Hello again from base camp. We have just enjoyed a couple of days of R&R all together in base camp in the sun…(albeit still in frigid temperatures!) in preparation for the task in hand. Although enforced rest is usually endured with chagrin, the team actually did pretty well at it this time!
This could well have been because of a hefty dose of viral respiratory tract infection that half of our crew has been hit with! I detest “colds” at altitude with a passion. They are invariably the full cough, congestion, catatonia trilogy …and there is very little I can do either to ameliorate symptoms or to expedite recovery. They are incredibly frustrating for me as a doctor…! Everyone knows that there is nothing you can do with a cold but grin and bear it….and perhaps take some generic “cold and flu” remedy that at best makes you feel a little better for 25 minutes and at worst does nothing at all: but at altitude, where everything just feels WORSE, and, with people who are here to undertake a physical, psychological and emotional challenge of some magnitude and who want to feel 100% it’s just soooo hard to say that there is nothing to be done. Anyway, I’m grateful to the team a) for putting up with me being the coughing sick one for 36hours, and b) for hanging in there and understanding that as much as I’d like to, I don’t have a magic wand to make them better overnight….yet!
Despite the sickness, we had a nice couple of days; catching up on eating some great food and sleeping on the flat for the guys who had spent 2 days up high and had had a long, hard day pushing the route beyond camp 2. The digital projector came out in the evenings for a couple of after dinner movies and the days filled themselves with internet, remote control octocopter flying, siestas and sitting around chatting.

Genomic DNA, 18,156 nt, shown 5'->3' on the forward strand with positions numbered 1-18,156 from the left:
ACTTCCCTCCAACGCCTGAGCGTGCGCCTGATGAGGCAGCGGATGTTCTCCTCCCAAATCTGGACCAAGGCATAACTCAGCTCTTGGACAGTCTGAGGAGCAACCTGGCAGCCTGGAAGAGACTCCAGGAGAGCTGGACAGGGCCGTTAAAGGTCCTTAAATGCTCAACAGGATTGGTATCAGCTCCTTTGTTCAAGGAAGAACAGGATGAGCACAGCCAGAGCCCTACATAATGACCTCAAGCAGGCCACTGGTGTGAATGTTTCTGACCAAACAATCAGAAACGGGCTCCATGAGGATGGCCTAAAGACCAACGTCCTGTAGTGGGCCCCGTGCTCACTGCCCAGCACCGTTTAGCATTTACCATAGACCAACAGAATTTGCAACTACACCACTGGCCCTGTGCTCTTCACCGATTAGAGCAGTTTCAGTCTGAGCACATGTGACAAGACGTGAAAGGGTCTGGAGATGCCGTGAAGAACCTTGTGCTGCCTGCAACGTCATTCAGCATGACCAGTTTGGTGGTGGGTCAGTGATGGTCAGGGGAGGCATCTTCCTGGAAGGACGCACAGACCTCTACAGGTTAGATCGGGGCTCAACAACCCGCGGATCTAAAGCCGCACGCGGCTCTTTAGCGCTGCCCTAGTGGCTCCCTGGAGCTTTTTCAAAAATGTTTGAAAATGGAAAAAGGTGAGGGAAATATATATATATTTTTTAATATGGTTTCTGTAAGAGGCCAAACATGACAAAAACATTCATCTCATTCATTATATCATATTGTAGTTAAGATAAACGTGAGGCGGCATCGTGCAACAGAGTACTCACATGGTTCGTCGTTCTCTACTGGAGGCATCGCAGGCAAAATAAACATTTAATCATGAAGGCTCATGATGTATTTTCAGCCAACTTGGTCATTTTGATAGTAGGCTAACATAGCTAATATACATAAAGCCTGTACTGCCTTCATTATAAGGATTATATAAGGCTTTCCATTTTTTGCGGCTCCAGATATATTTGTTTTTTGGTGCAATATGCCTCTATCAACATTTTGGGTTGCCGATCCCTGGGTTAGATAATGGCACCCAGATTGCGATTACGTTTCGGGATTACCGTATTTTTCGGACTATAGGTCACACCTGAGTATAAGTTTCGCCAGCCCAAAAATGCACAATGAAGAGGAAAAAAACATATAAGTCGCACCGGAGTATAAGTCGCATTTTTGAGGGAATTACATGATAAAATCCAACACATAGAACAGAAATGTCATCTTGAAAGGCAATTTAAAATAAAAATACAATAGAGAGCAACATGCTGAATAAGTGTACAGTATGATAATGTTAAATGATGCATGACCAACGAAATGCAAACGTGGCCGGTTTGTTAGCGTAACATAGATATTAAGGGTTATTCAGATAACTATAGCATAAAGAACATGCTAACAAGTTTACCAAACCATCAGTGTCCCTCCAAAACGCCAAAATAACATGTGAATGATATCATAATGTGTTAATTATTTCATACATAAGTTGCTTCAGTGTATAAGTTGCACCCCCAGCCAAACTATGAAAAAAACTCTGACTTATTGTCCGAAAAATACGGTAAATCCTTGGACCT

It’s hard to explain just how important these days of inactivity are for a team of climbers preparing to head up a 6800m mountain, but the physical toll that the next three days will take on our group is significant. Any replenishment of reserves prior to a climb of this type is undoubtedly of immense benefit.
So…now Alpenglow Expeditions’ summit push on Ama Dablam is officially underway. Dorji Sonam, Tenzing Gyalzen and Pasang Renji left early this morning for camp two, and the rest of the team left just before lunch for camp one. They have all arrived at their destinations and are settling into the usual routine of collecting snow, melting it, boiling it and drinking it. Adrian tells me that there is a light yet chilly breeze up there, but spirits are high. The Sherpa plan to make one further push with the rope fixing tomorrow. They would like to make it half way up the final snow face in order to get a real feel for the snow conditions and to speed up progress for the team on the 16th.
These early days of a summit push are always a little strange. The work has begun, the team has gone from base camp, the apprehension builds but the true grit is yet to arrive. We have heard spurious reports that perhaps a couple of Slovenian climbers will also be trying for the summit on the same day as us or before. This would be truly great if it happens. The more people who climb the route, the more consolidated the track becomes, and the easier and safer it becomes for everyone.
It’s such a strange year on Ama Dablam. In comparison to last year when stellar snow conditions made the ascent relatively easy and quick for good climbers, this year, even strong climbers are going to be challenged, both by the technical nature of the snow conditions and by the energy that will be required to put a track up the summit face in deep snow. To add a little spice to the situation, our weather forecast is good…but not GREAT..! Winds will be moderate and temperatures cold: completely within our safety limits, but I am (perhaps greedily) wishing that the winds would be a little lighter and temperatures a little warmer…just to give my guys the best possible chance.
This is by no means a done deal and I have to admit to carrying a little more than my normal pre summit apprehension, nonetheless we have at least been lucky enough to get a legitimate chance at success this season, which is so much more than other teams…so we will give it our best.
If my Internet device allows (always an unknown!) I will give brief daily updates of the team’s progress on the mountain.
Thanks for following.
Alpenglow Expeditions Ama Dablam 2013